It definitely did. Like I mentioned, I had more of an opportunity to develop the ideas before going into the studio since I demoed everything out beforehand, so the songwriting on “Puzzle Pieces” feels stronger to me because of that. The process of demoing everything out was also different because instead of working with 3 other people on the songs plus the producer, I was just working with my producer to develop everything. So from start to finish, all of the songwriting was just two people. Then the fact that we recorded everything instrument by instrument instead of song by song  really helped it sound like an actual cohesive record instead of just a record of songs that don’t really sound like they go together. I was also able to go into the studio with more confidence this way because we already knew exactly what we were recording.

“Puzzle Pieces” really delves into some gritty topics; I’d say it’s the most vulnerable body of work yet for Wave Break. Was this intentional? 

It was. I went through a lot of tough stuff over the few years between starting Wave Break and the release of this record and it only felt natural to write about it and put out a record talking about it. I had been through relationship/mental health troubles (Hypocrite) and a breakup (Chemical Burn), lost a couple of my best friends (Unanchored), dealt with a stalker/harasser (Manic Dreams), felt overwhelmed with life from everyone needing something from me and needed time to myself (Tug of War), been severely burnt out due to a toxic job (Melatonin), all of that putting me in a pretty dark spot mentally (Stop the Car). Our 2020 single Out of Breath actually came from the same batch of songs and talked about Wave Break’s struggle with keeping afloat due to losing band members, so if the song was more stylistically similar it could have also been a part of the record. But I still added it as a bonus track to the physical version of the EP.

You’ve always embraced organic production, but “Puzzle Pieces” feels more experimental. What new production elements did you toy with during that process? 

The main thing we added was dueling lead guitar parts to all of the tracks. “Armory” did not have more than one lead guitar part playing at any point, but there are parts in “Puzzle Pieces” where we might have added 2-3 different lead guitar layers to the track. We also added a short synth part in the second verse of “Chemical Burn” and some faint ambient effects to fill the space a bit in “Manic Dreams.” We also gave the record heavier production with louder and dirtier guitars and a bit more reverb on the vocals.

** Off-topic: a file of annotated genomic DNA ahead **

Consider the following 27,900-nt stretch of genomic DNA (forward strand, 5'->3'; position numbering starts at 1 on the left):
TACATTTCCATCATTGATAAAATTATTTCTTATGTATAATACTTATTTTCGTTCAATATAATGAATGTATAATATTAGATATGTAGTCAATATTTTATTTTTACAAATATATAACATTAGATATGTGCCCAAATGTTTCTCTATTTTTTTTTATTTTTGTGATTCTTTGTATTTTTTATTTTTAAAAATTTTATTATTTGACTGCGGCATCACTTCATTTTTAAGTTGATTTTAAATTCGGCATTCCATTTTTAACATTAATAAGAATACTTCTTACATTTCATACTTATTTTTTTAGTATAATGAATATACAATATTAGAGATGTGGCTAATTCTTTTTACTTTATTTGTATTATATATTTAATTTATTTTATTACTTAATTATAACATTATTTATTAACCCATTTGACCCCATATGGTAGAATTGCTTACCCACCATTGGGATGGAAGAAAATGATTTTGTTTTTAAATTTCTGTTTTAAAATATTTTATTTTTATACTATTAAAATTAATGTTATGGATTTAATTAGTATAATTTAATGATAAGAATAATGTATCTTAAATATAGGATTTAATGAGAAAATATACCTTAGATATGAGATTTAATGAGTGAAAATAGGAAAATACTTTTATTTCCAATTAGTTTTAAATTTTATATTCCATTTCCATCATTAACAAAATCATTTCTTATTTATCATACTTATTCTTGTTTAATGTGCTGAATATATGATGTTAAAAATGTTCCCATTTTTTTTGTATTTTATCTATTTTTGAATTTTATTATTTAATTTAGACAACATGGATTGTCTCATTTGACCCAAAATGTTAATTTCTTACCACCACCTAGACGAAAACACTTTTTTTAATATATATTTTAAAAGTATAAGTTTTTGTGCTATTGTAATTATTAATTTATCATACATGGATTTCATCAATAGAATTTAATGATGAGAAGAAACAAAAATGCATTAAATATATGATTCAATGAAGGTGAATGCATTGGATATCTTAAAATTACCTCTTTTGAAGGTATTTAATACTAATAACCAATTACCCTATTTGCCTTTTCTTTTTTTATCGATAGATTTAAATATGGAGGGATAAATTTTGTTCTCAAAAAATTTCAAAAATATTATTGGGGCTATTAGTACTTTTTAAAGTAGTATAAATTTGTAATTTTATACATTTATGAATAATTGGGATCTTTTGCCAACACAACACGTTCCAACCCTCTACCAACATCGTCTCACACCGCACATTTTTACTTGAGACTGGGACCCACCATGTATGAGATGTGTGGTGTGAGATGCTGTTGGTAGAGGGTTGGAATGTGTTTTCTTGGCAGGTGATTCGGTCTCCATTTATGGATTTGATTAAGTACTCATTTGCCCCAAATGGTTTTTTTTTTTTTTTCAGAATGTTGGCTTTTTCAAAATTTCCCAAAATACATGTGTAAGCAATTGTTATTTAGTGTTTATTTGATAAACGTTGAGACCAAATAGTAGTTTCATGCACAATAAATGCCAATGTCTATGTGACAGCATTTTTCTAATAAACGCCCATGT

Wave Break recently completed an EP release tour. How would you characterize the live energy of Wave Break vs a recording? Is the energy amplified? 

Our live show definitely brings the energy of the recordings to life. I’d say right now it’s right on par  with the level you’d expect. The lead guitar parts and extra production elements are currently on backing tracks so they’re all still there, and I move around about as much as I can while being chained to the mic stand while playing guitar! But I’m hoping that at some point when we have a lead guitarist (right now we’re playing as a three piece with a drummer, bassist, and me on vocals and guitar) that I will get to start putting the guitar down more often and can move around more to take the energy up another notch.

Would you describe Wave Break as a means of metamorphosis? 

Wave Break definitely changes as it needs to, so in a way I’d say yes. I’ve had to adapt to the lack of a stable lineup and push forward anyway, so I think recently that has been the biggest factor in our metamorphosis. Our sound is also continuously changing as well. Over time it feels like it’s getting heavier. I’m not entirely sure I’d fully categorize us as a pop punk band anymore. We’re part of the pop punk scene so we’re definitely at least pop punk adjacent, but I’d categorize us more as a post/alt rock band now.

Now that “Puzzle Pieces” is out in the world, what do you want to be your next steps?
Wave Break’s next steps mainly are just to keep writing, planning more shows and short tours, and getting back into the studio sometime soon! That’s what we’re focusing on at the moment, so stay tuned! There might be some surprises coming along the way too.